Under Ubuntu 1604, connect a box to a socket on the wall (of the lab), the box get both IPv4 and IPv6 addresses. IPv4 works fine, but IPv6 does not . I noticed that the global IPv6 address has a CIDR 128, something like:

inet6 2404:f123:4:47:800::1234/128

I am wondering whether or not the IPv6 address with CIDR 128 valid? and why?


PS: My question is more about the size of 128, i.e., is it too big? Since I am expecting some number less than 128 such as 64. As an analogy, my IPv4 address is or where the CIDR is not 32 but less than 32. I even encountered once a problem with /32 IPv4 address which does not working, after changing it to /24 it worked then.


I have seen this in cases where the Router Advertisement advertises the subnet as "not on-link". The receiver therefore makes no assumptions about who is reachable on that subnet by creating a single /128 address and sending everything through the default gateway (which is usually a link-local address, so that will work).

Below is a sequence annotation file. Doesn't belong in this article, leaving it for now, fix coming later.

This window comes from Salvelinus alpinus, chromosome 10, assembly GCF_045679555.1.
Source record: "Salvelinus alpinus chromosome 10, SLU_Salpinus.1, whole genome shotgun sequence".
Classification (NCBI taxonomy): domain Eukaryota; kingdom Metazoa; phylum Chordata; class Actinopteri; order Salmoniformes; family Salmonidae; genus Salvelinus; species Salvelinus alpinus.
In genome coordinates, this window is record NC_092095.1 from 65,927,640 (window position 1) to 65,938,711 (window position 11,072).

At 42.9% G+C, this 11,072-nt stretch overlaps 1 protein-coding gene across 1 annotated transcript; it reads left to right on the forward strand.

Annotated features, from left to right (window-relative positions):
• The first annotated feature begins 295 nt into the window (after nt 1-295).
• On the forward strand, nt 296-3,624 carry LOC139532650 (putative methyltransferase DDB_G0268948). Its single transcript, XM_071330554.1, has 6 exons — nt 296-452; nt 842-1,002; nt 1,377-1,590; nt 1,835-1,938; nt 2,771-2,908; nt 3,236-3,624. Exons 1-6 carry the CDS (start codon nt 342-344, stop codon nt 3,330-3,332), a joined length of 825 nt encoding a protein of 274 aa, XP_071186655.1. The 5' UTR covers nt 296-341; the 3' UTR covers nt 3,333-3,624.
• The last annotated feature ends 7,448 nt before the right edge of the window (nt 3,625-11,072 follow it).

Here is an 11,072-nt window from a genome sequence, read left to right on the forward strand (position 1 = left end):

• Thanks for your answer. Yes after checking a working configuration on Windows, I realized that my understanding of IPv6 was not correct. It seems that it's the link-local address (fe80:.../64) is used for direct communication with routers (and hosts on the subnet), not the global address (2404:.../128). This is different from IPv4. What's left for me is to check why it's not working on Ubuntu :) – bruin Oct 21 '19 at 1:15

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